The Scandal of the Evolutionary Mind

The final part of Ted Davis’ s somewhat loosely-entitled series  Science and the Bible has appeared over at Biologos. It is really a summary calling for theological engagement with evolutionary science along the lines of Mark Noll’s 1994 book, Scandal of the Evangelical Mind. What was rather depressing was less the article itself than some early responses.

One replier, agreeing with the article, cited “good work” being done by Catholic scholars responding to evolutionary truth (after mentioning Peter Enns as a lone voice in the evangelical camp). His summary of one of these works was this:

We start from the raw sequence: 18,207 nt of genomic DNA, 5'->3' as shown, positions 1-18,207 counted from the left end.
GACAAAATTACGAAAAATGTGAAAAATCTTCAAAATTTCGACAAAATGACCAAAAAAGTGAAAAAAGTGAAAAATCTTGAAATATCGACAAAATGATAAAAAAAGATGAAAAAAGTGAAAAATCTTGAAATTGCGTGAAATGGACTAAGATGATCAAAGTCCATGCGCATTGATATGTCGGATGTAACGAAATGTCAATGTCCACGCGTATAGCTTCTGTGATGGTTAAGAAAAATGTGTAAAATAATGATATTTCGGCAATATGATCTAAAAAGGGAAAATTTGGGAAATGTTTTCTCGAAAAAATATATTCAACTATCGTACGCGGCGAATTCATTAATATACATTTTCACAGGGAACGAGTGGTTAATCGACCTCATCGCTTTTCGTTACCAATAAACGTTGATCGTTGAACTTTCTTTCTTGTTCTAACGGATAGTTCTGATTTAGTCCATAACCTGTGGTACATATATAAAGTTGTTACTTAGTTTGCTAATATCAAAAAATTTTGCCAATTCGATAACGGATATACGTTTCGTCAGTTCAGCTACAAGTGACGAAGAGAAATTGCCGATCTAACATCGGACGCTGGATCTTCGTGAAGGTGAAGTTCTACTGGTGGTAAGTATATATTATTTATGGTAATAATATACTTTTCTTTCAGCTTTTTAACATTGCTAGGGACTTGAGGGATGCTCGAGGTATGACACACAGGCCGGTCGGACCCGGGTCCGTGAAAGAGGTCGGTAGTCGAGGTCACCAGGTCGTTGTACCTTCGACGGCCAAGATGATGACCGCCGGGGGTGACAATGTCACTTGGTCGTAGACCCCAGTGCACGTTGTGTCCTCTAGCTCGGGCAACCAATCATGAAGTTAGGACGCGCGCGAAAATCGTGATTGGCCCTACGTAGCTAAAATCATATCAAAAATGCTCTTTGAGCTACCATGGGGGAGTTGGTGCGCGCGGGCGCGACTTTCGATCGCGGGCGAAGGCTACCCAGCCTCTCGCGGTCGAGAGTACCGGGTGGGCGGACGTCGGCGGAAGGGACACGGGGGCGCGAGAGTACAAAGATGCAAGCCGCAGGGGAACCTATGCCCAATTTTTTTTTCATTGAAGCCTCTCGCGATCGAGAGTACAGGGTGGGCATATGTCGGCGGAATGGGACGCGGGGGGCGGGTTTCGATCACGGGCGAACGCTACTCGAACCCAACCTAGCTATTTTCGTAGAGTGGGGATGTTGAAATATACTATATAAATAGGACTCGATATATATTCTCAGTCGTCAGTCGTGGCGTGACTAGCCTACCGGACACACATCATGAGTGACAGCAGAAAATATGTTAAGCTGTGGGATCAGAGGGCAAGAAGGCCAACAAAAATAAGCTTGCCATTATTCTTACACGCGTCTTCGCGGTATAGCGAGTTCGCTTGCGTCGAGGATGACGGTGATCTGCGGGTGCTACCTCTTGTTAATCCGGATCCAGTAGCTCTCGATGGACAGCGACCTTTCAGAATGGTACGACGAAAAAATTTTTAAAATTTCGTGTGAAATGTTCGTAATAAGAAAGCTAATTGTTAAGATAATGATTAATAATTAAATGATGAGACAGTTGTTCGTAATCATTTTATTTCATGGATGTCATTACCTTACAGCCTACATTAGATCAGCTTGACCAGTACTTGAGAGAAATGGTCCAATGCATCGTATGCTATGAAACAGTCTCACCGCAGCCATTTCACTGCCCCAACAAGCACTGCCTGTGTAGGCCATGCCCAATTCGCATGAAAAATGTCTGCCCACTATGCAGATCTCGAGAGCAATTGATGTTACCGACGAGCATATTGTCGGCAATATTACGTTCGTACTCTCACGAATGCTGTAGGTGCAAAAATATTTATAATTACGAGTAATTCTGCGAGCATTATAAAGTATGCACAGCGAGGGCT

…the purpose of Christ’s incarnation, crucifixion, and resurrection was primarily to teach altruism and to point the way to eternal life by his example.

Well, the Moral Influence Theory is hardly new, and hardly begins to do justice to the gospel picture of Jesus. It’s true that Jesus taught altruism as the summary of the Law (but actually, as I pointed out in a recent post on BioLogos, not altruism but love – which is why it’s another red herring to speculate on its evolution). But he got it directly from Leviticus, and stressed more the duty of love to God (from Deuteronomy). And there’s plenty of quibbling from evangelicals about his teaching too, altruistic or not, for example on divorce, lust, fasting and so on.